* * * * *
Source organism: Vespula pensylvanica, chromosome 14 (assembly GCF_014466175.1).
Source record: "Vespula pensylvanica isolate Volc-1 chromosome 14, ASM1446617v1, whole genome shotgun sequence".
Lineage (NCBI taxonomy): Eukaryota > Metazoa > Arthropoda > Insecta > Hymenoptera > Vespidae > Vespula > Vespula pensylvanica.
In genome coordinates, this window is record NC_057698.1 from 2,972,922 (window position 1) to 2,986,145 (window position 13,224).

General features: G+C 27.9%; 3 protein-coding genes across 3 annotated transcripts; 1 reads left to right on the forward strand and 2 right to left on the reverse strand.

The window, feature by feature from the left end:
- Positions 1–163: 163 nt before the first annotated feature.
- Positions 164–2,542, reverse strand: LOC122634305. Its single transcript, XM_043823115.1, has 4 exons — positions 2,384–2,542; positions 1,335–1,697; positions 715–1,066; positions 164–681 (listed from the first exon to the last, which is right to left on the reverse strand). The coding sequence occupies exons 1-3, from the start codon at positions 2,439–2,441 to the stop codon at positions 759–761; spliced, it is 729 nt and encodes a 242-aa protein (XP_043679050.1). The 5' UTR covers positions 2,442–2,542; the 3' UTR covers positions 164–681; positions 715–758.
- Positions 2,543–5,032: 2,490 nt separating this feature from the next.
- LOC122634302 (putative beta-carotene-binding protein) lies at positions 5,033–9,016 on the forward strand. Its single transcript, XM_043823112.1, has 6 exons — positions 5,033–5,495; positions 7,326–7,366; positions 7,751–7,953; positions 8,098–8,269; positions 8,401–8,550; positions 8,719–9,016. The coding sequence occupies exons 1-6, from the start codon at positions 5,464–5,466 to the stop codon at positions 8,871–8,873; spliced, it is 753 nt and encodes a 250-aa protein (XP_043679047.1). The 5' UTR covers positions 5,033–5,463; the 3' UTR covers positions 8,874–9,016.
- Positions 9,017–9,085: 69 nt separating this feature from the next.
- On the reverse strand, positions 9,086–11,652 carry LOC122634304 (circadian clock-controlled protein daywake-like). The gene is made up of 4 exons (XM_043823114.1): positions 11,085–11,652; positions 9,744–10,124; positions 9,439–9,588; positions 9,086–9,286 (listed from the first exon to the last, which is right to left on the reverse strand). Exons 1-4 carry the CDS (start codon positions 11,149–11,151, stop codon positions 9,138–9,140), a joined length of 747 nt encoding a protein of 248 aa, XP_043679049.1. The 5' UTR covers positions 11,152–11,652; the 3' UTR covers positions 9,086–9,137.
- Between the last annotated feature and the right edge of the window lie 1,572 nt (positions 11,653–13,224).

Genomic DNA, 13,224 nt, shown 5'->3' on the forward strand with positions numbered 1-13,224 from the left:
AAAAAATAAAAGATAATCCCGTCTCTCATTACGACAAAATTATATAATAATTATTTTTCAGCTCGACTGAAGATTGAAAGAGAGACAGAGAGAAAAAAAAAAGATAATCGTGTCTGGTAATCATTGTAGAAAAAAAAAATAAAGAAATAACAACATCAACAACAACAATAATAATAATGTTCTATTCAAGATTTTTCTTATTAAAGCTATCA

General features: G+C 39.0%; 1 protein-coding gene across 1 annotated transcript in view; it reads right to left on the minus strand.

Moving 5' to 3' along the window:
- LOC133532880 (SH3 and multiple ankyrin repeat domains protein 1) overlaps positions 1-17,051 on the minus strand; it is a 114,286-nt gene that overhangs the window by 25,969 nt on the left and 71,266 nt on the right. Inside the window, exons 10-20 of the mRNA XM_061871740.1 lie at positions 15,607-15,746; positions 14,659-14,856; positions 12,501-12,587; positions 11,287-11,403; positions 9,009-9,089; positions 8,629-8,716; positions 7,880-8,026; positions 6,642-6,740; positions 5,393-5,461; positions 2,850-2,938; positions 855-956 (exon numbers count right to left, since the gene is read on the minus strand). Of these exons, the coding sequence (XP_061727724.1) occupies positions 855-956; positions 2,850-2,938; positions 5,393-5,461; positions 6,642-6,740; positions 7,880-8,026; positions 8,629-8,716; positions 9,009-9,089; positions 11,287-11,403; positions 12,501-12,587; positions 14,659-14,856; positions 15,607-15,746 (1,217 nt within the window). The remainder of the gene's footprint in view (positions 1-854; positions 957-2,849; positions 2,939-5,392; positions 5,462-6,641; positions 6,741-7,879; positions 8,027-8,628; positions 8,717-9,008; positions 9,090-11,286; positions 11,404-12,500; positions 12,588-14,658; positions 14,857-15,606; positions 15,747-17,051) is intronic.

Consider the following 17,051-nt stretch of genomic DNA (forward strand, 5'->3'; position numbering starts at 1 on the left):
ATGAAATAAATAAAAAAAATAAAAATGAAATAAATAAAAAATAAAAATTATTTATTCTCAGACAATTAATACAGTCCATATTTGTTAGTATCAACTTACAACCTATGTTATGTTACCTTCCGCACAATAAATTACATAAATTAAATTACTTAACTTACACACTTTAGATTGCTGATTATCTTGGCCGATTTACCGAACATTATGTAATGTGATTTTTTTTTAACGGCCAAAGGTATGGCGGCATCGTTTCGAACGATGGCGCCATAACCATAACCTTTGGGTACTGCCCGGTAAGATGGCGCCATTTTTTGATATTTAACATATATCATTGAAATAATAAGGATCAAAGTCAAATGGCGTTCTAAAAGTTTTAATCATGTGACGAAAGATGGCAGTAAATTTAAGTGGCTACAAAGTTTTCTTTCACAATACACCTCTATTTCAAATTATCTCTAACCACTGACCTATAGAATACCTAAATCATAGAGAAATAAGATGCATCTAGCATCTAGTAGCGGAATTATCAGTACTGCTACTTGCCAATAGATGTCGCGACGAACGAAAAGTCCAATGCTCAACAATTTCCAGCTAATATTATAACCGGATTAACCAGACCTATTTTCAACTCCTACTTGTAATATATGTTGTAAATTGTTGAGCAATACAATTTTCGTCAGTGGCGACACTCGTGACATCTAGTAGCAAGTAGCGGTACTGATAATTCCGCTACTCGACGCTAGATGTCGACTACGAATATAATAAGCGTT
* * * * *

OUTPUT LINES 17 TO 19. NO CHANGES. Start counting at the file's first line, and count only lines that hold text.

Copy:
Moving 5' to 3' along the window:
- LOC133532880 (SH3 and multiple ankyrin repeat domains protein 1) overlaps positions 1-17,051 on the minus strand; it is a 114,286-nt gene that overhangs the window by 25,969 nt on the left and 71,266 nt on the right. Inside the window, exons 10-20 of the mRNA XM_061871740.1 lie at positions 15,607-15,746; positions 14,659-14,856; positions 12,501-12,587; positions 11,287-11,403; positions 9,009-9,089; positions 8,629-8,716; positions 7,880-8,026; positions 6,642-6,740; positions 5,393-5,461; positions 2,850-2,938; positions 855-956 (exon numbers count right to left, since the gene is read on the minus strand). Of these exons, the coding sequence (XP_061727724.1) occupies positions 855-956; positions 2,850-2,938; positions 5,393-5,461; positions 6,642-6,740; positions 7,880-8,026; positions 8,629-8,716; positions 9,009-9,089; positions 11,287-11,403; positions 12,501-12,587; positions 14,659-14,856; positions 15,607-15,746 (1,217 nt within the window). The remainder of the gene's footprint in view (positions 1-854; positions 957-2,849; positions 2,939-5,392; positions 5,462-6,641; positions 6,741-7,879; positions 8,027-8,628; positions 8,717-9,008; positions 9,090-11,286; positions 11,404-12,500; positions 12,588-14,658; positions 14,857-15,606; positions 15,747-17,051) is intronic.

Consider the following 17,051-nt stretch of genomic DNA (forward strand, 5'->3'; position numbering starts at 1 on the left):